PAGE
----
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Wednesday, July 27, 2022

Antitrust action challenges Apple Pay

A small Des Moines, Iowa credit union is taking Apple to court, claiming the technology giant violates federal antitrust law by compelling iPhone customers to use its Apple Pay mobile wallet exclusively, thus barring competing iOS tap-and-pay solutions from iPhones.

Plus, unlike other mobile wallet providers, Apple charges card issuers per-transaction fees. Issuers pay 15 basis points on credit card payments and five cents on debit card payments, and they're not allowed to pass on those costs to cardholders.

In 2019, alone, Apple collected $1 billion in Apple Pay transaction fees, according to the lawsuit filed by Affinity Credit Union in U.S. District Court fort the Northern District of California. The lawsuit claims the yearly tab will swell to $4 billion in 2023. Apple also bundles its tap-and-pay and ecommerce services, "which compounds the injury card issuers suffer," the lawsuit states.

Unlike Apple iPhones and tablets, Android devices can support multiple mobile wallets and there are no issuer fees whatsoever. The lawsuit seeks to represent a class of card issuers that enable Apple Pay, which totaled 5,480 in 2020, according to attorneys for Affinity.

News of the Affinity lawsuit follows word that the European Commission opened a formal antitrust investigation of Apple Pay. "It is important that Apple's measures do not deny consumers the benefits of new payment technologies, including better choice, quality, innovation and competitive prices," Margrethe Vestager, the EC's executive vice president said in a statement. "I have therefore decided to take a close look at Apple's practices regarding Apple Pay and their impact on competition."

Here in the United States, Affinity is asserting that Apple Pay violates the federal Sherman Antitrust Act in two ways. First, by "tying" two products together—its mobile phones and wallets, and foreclosing rival solutions. Second, by foreclosing competitors, Apple "unlawfully monopolizes" the market for tap-and-pay mobile wallets on iOS.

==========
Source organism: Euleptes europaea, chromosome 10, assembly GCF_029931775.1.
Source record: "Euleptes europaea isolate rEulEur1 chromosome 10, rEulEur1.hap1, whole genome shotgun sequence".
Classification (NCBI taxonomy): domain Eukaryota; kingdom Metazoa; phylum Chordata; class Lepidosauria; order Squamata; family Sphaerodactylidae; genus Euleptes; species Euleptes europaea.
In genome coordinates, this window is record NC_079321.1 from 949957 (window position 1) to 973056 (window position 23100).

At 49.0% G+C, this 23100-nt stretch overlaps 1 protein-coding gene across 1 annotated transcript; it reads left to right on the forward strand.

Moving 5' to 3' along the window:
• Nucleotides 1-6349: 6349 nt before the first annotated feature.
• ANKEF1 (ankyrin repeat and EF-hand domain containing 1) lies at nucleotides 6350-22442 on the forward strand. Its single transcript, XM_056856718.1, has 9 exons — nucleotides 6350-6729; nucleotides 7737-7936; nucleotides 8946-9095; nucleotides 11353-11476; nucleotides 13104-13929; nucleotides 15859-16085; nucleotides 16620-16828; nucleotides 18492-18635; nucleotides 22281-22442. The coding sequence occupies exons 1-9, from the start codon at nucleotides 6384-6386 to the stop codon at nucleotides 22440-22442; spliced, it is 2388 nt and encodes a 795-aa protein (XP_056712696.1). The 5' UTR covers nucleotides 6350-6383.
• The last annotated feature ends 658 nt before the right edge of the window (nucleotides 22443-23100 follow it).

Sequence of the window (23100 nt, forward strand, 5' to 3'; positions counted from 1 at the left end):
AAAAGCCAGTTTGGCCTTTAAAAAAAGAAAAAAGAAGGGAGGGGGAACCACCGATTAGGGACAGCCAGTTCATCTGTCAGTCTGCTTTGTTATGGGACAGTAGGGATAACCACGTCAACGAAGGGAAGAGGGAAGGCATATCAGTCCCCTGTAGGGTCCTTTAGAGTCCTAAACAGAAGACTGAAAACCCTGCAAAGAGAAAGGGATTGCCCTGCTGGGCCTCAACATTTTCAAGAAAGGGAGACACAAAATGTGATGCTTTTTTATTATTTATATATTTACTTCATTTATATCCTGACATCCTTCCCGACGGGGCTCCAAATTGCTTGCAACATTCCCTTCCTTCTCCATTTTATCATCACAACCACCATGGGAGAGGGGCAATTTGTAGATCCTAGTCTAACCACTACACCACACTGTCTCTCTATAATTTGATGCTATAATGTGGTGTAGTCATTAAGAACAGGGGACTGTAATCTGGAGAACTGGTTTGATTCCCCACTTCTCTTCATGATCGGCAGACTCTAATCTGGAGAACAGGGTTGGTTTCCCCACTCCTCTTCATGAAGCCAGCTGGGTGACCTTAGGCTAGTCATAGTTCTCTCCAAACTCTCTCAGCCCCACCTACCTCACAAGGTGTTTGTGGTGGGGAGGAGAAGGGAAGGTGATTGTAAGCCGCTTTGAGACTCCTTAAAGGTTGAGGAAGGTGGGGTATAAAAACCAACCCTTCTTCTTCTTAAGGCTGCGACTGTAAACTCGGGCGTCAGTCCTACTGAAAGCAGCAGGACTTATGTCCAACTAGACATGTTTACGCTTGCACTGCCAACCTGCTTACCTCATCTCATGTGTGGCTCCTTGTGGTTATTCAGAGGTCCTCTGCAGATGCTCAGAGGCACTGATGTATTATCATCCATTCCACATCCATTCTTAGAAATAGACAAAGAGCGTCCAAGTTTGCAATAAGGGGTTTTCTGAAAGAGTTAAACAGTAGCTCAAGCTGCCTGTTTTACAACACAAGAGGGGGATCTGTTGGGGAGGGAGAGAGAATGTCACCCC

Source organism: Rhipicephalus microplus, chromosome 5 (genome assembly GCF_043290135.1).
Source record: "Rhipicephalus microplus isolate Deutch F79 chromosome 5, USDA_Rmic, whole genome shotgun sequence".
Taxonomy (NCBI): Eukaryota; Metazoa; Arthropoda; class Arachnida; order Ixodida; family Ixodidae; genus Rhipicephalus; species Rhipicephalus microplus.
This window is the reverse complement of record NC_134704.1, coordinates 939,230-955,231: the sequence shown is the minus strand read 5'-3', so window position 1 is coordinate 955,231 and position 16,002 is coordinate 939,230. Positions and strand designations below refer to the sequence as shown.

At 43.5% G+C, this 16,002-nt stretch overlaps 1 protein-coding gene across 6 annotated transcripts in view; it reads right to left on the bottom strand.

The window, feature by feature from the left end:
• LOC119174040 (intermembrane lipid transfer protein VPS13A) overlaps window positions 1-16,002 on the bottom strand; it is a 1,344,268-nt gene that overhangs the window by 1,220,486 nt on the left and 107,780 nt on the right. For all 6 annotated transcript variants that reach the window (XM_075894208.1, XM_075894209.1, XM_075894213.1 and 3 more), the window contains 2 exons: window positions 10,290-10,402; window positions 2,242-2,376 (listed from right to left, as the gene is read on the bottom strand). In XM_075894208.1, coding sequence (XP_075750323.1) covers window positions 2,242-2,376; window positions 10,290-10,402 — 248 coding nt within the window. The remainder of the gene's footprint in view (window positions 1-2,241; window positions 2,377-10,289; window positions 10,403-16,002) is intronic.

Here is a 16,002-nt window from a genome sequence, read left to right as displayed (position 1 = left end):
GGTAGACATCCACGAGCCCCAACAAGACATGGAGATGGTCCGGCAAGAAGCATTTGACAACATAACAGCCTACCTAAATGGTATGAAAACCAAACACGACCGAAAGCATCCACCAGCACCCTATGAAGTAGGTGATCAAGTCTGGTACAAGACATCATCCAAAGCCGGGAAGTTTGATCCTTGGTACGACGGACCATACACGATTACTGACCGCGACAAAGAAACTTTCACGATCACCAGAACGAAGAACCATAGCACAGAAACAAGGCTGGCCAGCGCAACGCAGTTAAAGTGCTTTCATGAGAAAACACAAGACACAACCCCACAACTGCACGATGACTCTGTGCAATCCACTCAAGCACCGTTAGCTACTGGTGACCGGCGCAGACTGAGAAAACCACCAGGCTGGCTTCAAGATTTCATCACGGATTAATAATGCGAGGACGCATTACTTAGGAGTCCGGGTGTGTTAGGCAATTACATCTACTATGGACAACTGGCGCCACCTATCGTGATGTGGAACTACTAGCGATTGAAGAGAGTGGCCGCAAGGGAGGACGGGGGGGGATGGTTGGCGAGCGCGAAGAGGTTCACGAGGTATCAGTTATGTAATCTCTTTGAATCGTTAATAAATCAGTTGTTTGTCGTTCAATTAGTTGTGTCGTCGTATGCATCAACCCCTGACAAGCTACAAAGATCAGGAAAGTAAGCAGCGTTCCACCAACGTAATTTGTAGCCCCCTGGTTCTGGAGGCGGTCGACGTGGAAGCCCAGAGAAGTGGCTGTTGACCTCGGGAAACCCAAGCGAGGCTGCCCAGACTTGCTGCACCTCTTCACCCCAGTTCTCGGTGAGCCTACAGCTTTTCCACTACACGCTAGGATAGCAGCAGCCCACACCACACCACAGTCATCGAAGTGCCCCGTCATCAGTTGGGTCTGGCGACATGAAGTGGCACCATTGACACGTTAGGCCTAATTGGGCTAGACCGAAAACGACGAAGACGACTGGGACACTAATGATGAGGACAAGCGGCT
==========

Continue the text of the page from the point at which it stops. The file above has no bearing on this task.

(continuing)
No apples-to-oranges comparison

"When you compare the functionality of Apple Pay to mobile wallets available on Android devices—Google Pay, Samsung Pay—you're essentially holding up a mirror; they are essentially identical," said Steve Berman, managing partner in the San Francisco law firm Hagens Berman, which filed the lawsuit on behalf of Affinity.

"And yet," Berman added, "the same service on Android that card issuers pay absolutely nothing for costs them a collective $1 billion annually through Apple Pay. The reason is simple. There is competition on Android devices, with multiple wallets offering contactless payments, whereas Apple has barred all rivals, making Apple Pay the only option."

This is the third time Hagens Berman has taken Apple to court for alleged antitrust practices. In 2015, the firm secured a $560 million settlement against Apple and several publishing companies regarding price-fixing in the ebook market. In June 2022, Oakland, Calif., U.S. District Judge Yvonne Gonzalez Rogers approved a $100 million out-of-court settlement the firm secured from Apple in a lawsuit filed in 2019 on behalf of small app developers who accused Apple of using its app store monopoly to impose "profit-killing" commissions.

The Affinity lawsuit seeks reimbursements to card issuers who have been charged Apple Pay's fees and injunctive relief to put an end to the fees going forward. "On the surface, Apple Pay's fees pushed onto card issuers may seem small, but truly the devil is in the details of Apple's policies, and these fees add up, big time," Berman said. end of article

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